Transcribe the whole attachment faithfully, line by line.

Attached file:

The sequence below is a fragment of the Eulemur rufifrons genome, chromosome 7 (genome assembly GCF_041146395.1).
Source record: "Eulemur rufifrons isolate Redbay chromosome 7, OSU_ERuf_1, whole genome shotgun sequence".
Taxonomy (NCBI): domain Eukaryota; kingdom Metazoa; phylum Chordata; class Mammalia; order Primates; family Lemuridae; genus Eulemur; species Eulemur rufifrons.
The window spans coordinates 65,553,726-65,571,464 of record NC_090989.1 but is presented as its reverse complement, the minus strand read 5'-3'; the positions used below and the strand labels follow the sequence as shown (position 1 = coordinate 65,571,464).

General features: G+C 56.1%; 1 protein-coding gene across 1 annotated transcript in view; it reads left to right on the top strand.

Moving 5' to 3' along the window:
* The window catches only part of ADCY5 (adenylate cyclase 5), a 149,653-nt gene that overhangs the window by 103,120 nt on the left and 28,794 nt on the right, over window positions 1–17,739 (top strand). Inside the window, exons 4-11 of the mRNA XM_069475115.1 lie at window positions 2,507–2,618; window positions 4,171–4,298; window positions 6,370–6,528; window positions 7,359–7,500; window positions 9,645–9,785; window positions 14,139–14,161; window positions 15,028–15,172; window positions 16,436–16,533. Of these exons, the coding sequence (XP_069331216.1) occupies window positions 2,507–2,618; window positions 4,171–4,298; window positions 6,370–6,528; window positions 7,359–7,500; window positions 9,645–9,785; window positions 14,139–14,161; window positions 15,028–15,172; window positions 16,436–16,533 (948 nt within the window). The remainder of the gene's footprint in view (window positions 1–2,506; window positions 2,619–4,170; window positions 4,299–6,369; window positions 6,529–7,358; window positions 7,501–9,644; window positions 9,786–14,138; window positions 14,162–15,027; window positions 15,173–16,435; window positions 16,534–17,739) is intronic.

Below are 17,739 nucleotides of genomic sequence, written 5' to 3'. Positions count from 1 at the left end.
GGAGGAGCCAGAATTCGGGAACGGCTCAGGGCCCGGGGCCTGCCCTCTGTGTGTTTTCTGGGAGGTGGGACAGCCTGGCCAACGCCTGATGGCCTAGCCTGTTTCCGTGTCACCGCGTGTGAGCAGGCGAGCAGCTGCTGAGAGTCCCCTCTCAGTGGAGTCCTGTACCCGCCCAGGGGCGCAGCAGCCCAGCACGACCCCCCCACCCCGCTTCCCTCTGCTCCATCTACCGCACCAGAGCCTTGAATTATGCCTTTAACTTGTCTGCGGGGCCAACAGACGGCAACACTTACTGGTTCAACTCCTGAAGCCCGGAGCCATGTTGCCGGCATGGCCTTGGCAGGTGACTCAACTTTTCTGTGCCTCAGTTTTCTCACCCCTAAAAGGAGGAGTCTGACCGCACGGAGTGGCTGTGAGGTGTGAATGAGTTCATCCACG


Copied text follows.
The sequence below is a fragment of the Eulemur rufifrons genome, chromosome 7 (genome assembly GCF_041146395.1).
Source record: "Eulemur rufifrons isolate Redbay chromosome 7, OSU_ERuf_1, whole genome shotgun sequence".
Taxonomy (NCBI): domain Eukaryota; kingdom Metazoa; phylum Chordata; class Mammalia; order Primates; family Lemuridae; genus Eulemur; species Eulemur rufifrons.
The window spans coordinates 65,553,726-65,571,464 of record NC_090989.1 but is presented as its reverse complement, the minus strand read 5'-3'; the positions used below and the strand labels follow the sequence as shown (position 1 = coordinate 65,571,464).

General features: G+C 56.1%; 1 protein-coding gene across 1 annotated transcript in view; it reads left to right on the top strand.

Moving 5' to 3' along the window:
* The window catches only part of ADCY5 (adenylate cyclase 5), a 149,653-nt gene that overhangs the window by 103,120 nt on the left and 28,794 nt on the right, over window positions 1–17,739 (top strand). Inside the window, exons 4-11 of the mRNA XM_069475115.1 lie at window positions 2,507–2,618; window positions 4,171–4,298; window positions 6,370–6,528; window positions 7,359–7,500; window positions 9,645–9,785; window positions 14,139–14,161; window positions 15,028–15,172; window positions 16,436–16,533. Of these exons, the coding sequence (XP_069331216.1) occupies window positions 2,507–2,618; window positions 4,171–4,298; window positions 6,370–6,528; window positions 7,359–7,500; window positions 9,645–9,785; window positions 14,139–14,161; window positions 15,028–15,172; window positions 16,436–16,533 (948 nt within the window). The remainder of the gene's footprint in view (window positions 1–2,506; window positions 2,619–4,170; window positions 4,299–6,369; window positions 6,529–7,358; window positions 7,501–9,644; window positions 9,786–14,138; window positions 14,162–15,027; window positions 15,173–16,435; window positions 16,534–17,739) is intronic.

Below are 17,739 nucleotides of genomic sequence, written 5' to 3'. Positions count from 1 at the left end.
GGAGGAGCCAGAATTCGGGAACGGCTCAGGGCCCGGGGCCTGCCCTCTGTGTGTTTTCTGGGAGGTGGGACAGCCTGGCCAACGCCTGATGGCCTAGCCTGTTTCCGTGTCACCGCGTGTGAGCAGGCGAGCAGCTGCTGAGAGTCCCCTCTCAGTGGAGTCCTGTACCCGCCCAGGGGCGCAGCAGCCCAGCACGACCCCCCCACCCCGCTTCCCTCTGCTCCATCTACCGCACCAGAGCCTTGAATTATGCCTTTAACTTGTCTGCGGGGCCAACAGACGGCAACACTTACTGGTTCAACTCCTGAAGCCCGGAGCCATGTTGCCGGCATGGCCTTGGCAGGTGACTCAACTTTTCTGTGCCTCAGTTTTCTCACCCCTAAAAGGAGGAGTCTGACCGCACGGAGTGGCTGTGAGGTGTGAATGAGTTCATCCACG